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First free clinic for refugee women in Kuala Lumpur

More than 300 women lined up to see doctors on the opening weekend of a UNHCR-funded center for refugee women in Kuala Lumpur.

Volunteers turning up at dawn on Sunday to run the half-day clinic – organized by the UN refugee agency with funding from the private Obstetrical and Gynaecological Society of Malaysia (OGSM) and the IS Puvan OBGYN Foundation – were amazed to see dozens of women waiting for the medics.

One volunteer said, “We were taken aback. We’d never seen this before at any of our other clinics. It was only 6.00am and at least 50 refugee women were already there.”

30 percent of the 37,000 UNHCR-registered refugees in and asylum seekers Kuala Lumpur are women.


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Romney, Iran, Genocide, and the UN

Mitt Romney writes to Secretary General Ban ki Moon to demand the UN block Iranian President Mahmoud Ahmidinejad from speaking before the General Assembly next week. “The only way he should be greeted in the United States,” writes Romney, “is with an indictment under the Genocide Convention.” Romney continues:

“A failure by the United Nations to take a strong stand against Iran’s President Ahmadinejad would be especially disturbing given the United Nations’ record of failure to prevent genocide in other circumstances and the failure of the United Nations Human Rights Council to confront the Iranian regime and others among the world’s worst human rights abusers. Failure to act would mean that the United States must reconsider its level of support and funding for the United Nations as we look to rebuild and revitalize effective international partnerships to meet 21st century threats.” (emp added)

Romney, it would seem, is prepared to condition American support for the United Nations on the whether or not the UN takes a “strong stand” against Iran. This apparently includes preventing the Iranian president from addressing the General Assembly (as all heads of state do) and serving Ahmidinejad with indictment for committing genocide.

Not to get overly technical, but the only country in the world that can block the Iranian president from addressing the General Assembly is the United States, which could deny Ahmidinejad and his entourage a visa to enter the United States. Romney’s letter might better be addressed to the State Department’s Bureau of Consular Affairs.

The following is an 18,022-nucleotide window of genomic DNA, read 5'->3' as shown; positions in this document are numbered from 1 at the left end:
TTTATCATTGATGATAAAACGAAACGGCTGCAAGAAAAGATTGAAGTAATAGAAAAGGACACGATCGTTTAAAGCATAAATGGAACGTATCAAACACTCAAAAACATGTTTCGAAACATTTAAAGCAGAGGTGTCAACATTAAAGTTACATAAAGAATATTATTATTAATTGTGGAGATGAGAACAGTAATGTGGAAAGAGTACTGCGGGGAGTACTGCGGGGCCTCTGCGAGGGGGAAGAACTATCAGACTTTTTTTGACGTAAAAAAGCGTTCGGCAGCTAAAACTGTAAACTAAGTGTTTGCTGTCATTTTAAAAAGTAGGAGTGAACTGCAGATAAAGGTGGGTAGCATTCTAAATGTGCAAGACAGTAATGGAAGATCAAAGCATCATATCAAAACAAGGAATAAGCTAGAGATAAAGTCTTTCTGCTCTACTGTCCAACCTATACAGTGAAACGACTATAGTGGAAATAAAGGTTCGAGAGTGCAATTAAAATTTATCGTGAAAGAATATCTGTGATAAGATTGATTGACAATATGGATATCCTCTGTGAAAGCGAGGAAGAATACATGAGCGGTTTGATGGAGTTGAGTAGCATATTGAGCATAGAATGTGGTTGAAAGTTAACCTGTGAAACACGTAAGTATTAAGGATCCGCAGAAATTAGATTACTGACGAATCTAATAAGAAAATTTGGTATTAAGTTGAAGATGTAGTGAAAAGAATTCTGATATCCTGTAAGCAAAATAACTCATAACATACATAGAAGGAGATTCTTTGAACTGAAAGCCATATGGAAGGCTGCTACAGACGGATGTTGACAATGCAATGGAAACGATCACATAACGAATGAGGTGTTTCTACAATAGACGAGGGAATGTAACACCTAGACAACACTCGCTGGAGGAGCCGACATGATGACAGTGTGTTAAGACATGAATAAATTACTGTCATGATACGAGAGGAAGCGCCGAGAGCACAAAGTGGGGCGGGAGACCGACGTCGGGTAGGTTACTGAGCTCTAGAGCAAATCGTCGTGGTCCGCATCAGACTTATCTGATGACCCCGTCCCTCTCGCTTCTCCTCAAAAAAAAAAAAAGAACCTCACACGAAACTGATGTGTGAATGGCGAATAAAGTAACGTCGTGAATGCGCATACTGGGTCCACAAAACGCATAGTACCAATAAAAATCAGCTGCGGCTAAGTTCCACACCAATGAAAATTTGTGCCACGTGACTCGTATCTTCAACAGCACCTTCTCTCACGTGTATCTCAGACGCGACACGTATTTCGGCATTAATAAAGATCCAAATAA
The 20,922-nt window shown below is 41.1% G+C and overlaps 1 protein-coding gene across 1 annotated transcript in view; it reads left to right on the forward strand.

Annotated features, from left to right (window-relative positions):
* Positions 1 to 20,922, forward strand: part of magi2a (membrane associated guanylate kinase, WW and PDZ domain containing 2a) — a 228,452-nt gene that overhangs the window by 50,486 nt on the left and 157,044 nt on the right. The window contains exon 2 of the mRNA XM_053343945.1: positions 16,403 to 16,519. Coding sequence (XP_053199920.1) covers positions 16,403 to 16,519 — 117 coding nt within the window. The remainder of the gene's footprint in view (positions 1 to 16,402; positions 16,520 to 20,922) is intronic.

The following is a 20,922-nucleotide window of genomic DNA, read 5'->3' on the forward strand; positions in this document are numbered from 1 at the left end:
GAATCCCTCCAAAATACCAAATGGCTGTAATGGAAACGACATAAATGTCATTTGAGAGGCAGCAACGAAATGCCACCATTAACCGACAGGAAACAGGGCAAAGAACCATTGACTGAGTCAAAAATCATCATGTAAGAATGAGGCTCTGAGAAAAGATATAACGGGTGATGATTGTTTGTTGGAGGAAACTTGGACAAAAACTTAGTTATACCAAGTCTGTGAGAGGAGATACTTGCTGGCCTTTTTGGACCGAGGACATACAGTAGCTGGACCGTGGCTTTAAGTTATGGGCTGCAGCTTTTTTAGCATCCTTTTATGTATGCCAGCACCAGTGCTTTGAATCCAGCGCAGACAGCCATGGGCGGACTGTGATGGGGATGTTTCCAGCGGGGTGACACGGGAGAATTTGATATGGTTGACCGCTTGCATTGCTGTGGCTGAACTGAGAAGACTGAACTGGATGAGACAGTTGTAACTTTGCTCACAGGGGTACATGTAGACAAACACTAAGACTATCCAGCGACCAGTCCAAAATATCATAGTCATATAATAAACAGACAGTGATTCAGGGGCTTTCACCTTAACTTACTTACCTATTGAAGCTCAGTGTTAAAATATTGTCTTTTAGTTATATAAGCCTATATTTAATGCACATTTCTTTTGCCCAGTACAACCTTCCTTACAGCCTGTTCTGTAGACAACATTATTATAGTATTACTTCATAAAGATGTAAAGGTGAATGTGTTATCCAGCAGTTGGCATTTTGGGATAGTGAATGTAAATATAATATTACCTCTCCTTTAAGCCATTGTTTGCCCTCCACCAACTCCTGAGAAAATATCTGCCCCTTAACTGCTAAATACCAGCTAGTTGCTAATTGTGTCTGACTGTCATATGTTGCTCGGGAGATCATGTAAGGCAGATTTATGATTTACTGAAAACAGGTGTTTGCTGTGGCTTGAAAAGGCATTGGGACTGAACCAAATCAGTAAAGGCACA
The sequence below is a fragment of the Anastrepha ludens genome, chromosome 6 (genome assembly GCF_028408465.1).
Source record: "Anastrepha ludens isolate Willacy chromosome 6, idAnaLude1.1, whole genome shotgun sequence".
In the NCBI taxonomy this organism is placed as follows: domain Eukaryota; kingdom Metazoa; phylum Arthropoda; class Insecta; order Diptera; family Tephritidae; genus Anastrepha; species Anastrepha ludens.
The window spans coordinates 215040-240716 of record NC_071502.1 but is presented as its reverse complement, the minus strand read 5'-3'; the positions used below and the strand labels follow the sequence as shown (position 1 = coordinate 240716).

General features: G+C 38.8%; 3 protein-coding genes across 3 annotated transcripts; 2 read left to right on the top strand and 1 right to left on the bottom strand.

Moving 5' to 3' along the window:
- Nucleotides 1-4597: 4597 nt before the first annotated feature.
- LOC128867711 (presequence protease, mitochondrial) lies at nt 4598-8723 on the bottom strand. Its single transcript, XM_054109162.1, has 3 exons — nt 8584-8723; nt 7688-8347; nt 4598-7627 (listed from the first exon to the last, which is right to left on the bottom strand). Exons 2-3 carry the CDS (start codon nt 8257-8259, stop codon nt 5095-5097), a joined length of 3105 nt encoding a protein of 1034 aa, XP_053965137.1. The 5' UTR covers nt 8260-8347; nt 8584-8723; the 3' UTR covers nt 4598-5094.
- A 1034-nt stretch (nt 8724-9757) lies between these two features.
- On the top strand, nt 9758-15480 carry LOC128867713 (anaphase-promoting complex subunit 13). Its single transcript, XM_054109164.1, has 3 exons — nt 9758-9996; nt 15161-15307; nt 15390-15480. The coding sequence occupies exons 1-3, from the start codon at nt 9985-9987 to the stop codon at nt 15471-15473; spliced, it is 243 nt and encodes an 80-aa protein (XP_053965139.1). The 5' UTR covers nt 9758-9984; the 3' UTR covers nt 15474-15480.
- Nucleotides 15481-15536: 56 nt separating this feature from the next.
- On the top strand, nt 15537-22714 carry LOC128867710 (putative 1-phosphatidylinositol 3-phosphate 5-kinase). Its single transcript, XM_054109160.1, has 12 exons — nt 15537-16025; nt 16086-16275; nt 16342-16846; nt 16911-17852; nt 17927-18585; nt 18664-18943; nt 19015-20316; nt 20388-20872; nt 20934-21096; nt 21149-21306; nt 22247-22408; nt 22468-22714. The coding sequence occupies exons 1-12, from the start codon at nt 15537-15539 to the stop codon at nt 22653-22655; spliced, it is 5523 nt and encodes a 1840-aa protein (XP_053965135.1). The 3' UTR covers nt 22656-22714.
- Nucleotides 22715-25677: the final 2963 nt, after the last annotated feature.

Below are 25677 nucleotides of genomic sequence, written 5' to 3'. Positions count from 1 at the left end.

Second, the United Nations does not have the power of an international prosecutor and cannot serve heads of states with indictments willy-nilly. However, one body that could issue an indictment against Ahmidenijad, if it was so inclined, is the United States District Attorney for the Southern District of New York. Of course, then we’re faced with the serious question of whether or not indicting someone for genocide who has not committed genocide waters down the definition of genocide, therefore making it harder to confront genocide when genocide actually happens.

There is a larger point that is also worth mentioning. Tying UN “progress” on a single issue to American support for the UN as a whole is a common rhetorical tactic by people who seek to gain politically from attacking the UN. But these kinds of propositions, if taken to their logical conclusion, would have dire real world consequences.

For example, should the US stop funding the UN because the UN doesn’t “get tough” on Iran in a way that satisfies Romney, we could reasonably expect UN peacekeeping operations around the world to run out of money. Some immediate consequences of that might include a Haitian refugee crisis and the resumption of war in Southern Lebanon / Northern Israel. Should US funds to the UN dry up, we might also see the World Health Organization fail in its on-going efforts to contain the Asian Bird Flu.

The point is, there are many different ways the United Nations enhances American security, directly and indirectly. It is simply dangerous to propose that America suspend its contributions to the UN over a disagreement on any single issue.

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Cholera cases in Iraq double

The United Nations World Health Organization (WHO) reports that the number of people struck by a cholera outbreak in Northern Iraq has doubled to 16,000 people.

“The good news was that, although the disease has spread, the number of deaths has remained the same,” spokesperson Fadela Chaib told a news briefing in Geneva.